Fugitive former software mogul John McAfee accidentally gave away his own whereabouts yesterday (Dec. 3) after he let a website post a photo of him with the geolocation metadata still attached.

Vice Magazine, a gonzo-journalism publication based in Brooklyn, put up a story yesterday morning proclaiming, "We Are With John McAfee Right Now, Suckers."

The real sucker turned out to be McAfee himself, founder of the anti-virus software company that bears his name and a person of interest in the recent killing in Belize of his neighbor, a fellow American named Gregory Faull. 

The photograph that Vice posted of its reporter with the eccentric entrepreneur was quickly dissected by Twitter user @simplenomad. He examined the image file and discovered it had been taken earlier Monday by an iPhone next to the swimming pool at an upscale resort in Guatemala called Ranchon Mary.

"Check out the metadata in the photo," @simplenomad tweeted. "Oooops."

Once the news was out, Vice scrubbed the data and reposted the image, and McAfee blogged to claim that the metadata had been "manipulated" in order to throw the authorities off his trail. That post has since been taken down.

Today (Dec. 4), McAfee admitted the mistake on his blog, but blamed it on an "unseasoned technician at Vice headquarters."

McAfee's explanation is bogus. As a very tech-savvy person, he should have known that smartphone cameras write the location, date, time and camera settings to the digital image file. If the unmodified image is uploaded to the Web, it's not difficult for a viewer to access that information. [How To Set Your Smartphone's Privacy Settings]

"Vice Magazine reporters are indeed with me in Guatemala. Yesterday was chaotic due to the accidental release of my exact co-ordinates," McAfee wrote on his blog. "I apologize for all of the misdirections over the past few days. It was not easy to exit Belize and required many supporters in many countries."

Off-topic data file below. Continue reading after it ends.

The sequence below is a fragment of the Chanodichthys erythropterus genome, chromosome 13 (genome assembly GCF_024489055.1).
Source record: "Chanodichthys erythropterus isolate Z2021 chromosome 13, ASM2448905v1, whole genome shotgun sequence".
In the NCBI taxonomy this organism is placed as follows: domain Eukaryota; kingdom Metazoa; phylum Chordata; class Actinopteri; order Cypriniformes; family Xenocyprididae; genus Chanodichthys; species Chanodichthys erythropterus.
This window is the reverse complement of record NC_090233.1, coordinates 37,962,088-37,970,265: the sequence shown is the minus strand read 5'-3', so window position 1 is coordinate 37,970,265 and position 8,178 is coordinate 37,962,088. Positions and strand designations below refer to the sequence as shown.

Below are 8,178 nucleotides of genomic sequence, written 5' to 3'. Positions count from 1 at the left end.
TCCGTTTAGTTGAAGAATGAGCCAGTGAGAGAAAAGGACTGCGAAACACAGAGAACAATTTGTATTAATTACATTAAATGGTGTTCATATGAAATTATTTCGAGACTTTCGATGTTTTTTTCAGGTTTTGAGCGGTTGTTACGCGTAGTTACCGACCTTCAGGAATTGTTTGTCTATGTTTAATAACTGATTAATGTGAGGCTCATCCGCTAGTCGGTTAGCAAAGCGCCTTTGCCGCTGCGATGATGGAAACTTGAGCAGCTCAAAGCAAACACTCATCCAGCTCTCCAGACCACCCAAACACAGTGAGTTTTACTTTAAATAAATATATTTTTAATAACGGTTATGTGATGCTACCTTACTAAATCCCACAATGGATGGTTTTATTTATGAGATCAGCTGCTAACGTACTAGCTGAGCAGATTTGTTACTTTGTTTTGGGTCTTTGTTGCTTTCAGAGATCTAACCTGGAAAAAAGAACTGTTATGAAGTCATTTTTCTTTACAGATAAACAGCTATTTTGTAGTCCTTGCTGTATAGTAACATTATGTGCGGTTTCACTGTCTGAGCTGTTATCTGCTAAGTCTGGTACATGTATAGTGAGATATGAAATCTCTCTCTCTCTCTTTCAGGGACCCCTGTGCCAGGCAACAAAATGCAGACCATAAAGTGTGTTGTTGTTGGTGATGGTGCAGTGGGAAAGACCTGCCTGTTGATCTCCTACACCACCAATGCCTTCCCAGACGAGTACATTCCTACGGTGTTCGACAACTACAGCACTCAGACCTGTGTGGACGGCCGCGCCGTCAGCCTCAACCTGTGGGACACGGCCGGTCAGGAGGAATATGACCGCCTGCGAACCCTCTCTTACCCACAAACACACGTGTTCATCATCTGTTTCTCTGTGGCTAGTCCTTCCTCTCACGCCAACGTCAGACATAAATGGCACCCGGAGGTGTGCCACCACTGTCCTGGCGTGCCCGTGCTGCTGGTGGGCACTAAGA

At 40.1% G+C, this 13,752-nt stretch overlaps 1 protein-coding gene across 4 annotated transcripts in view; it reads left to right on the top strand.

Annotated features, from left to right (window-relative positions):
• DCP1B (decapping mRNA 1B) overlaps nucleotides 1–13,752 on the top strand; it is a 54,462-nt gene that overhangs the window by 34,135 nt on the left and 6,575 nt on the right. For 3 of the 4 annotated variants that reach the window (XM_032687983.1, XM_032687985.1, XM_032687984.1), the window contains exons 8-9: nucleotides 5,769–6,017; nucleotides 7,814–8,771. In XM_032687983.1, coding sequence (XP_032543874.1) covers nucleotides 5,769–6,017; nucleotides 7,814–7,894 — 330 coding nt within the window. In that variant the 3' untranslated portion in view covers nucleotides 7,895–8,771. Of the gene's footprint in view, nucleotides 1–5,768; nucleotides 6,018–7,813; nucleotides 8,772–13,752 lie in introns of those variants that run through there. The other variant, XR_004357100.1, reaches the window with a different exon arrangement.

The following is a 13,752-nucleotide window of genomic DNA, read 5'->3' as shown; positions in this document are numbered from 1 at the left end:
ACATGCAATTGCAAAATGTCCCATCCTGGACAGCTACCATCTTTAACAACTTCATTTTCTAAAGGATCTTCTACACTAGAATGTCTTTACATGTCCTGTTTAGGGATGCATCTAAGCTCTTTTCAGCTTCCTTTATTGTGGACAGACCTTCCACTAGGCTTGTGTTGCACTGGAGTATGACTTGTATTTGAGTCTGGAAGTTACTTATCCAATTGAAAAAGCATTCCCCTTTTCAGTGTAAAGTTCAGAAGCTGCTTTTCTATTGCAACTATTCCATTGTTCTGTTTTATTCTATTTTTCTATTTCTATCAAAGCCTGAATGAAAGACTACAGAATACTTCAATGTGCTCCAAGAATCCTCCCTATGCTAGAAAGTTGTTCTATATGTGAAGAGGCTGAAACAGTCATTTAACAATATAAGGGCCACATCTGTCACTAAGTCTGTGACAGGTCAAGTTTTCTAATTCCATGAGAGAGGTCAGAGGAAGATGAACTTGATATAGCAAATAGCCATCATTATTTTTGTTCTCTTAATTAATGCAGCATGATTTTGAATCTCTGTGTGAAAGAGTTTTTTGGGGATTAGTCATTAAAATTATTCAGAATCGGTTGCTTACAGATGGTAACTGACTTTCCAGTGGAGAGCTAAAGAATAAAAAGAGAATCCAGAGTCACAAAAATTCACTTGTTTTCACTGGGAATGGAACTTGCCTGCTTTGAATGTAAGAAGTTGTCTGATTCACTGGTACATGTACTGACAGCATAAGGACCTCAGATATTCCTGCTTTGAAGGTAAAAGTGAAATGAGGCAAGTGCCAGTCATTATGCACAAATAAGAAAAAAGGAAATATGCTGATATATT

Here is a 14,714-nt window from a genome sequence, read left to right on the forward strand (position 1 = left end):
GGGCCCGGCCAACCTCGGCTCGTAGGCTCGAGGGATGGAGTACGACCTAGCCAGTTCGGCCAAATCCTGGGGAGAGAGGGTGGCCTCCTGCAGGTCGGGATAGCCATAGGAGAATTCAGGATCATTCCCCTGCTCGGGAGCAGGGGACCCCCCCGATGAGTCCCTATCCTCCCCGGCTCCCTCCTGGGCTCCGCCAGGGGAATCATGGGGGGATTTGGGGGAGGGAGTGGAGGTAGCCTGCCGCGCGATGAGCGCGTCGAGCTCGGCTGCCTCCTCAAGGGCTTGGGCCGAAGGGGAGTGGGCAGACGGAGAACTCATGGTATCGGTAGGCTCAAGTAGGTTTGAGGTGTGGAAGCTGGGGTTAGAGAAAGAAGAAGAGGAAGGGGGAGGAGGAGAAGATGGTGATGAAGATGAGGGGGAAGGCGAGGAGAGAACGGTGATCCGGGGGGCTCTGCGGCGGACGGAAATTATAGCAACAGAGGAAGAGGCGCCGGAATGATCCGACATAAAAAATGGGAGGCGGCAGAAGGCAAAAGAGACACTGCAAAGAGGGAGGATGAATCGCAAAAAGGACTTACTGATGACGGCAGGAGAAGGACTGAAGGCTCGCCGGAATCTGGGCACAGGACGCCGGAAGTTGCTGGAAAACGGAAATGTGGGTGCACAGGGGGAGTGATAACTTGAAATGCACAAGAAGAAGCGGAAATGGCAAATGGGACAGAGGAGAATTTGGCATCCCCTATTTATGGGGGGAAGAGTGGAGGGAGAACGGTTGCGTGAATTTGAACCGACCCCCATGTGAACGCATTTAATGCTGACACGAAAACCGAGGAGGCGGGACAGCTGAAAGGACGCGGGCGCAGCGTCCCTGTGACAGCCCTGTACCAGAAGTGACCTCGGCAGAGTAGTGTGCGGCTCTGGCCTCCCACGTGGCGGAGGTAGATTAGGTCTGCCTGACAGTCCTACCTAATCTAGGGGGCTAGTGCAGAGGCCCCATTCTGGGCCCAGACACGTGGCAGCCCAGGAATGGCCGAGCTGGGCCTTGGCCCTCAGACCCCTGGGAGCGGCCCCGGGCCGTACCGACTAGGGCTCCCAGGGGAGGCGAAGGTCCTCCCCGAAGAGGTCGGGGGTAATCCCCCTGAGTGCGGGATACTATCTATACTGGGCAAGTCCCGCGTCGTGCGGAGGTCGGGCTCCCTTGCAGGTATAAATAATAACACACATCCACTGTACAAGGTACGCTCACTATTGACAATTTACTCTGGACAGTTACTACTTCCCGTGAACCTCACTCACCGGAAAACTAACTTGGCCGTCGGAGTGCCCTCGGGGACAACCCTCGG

McAfee became an international media sensation after Faull's death in mid-November. His whereabouts have become a guessing game, even as he calls reporters in New York and blogs about life on the lam.

A false report Saturday claimed that he'd been captured on the Mexican border, hours before the New York Times posted a magazine-length article detailing his saga.

To turn off geolocation on an iPhone, as Vice's photographer should have, go into Settings --> Location Services.

A master switch lets you turn everything off, but if you choose to leave it on, there are also individual toggle switches for each app that uses location data, including the Camera app and all installed social-networking apps.

To turn off location settings in Android's stock Camera app, open the app and click on the menu, where there's a simple toggle switch for "Store location."

McAfee now claims to be safe and says he has further plans to engage with the press.

"I am in Guatemala and will be meeting with Guatemalan officials this morning," he wrote. "If all goes well I will do a press conference tomorrow."

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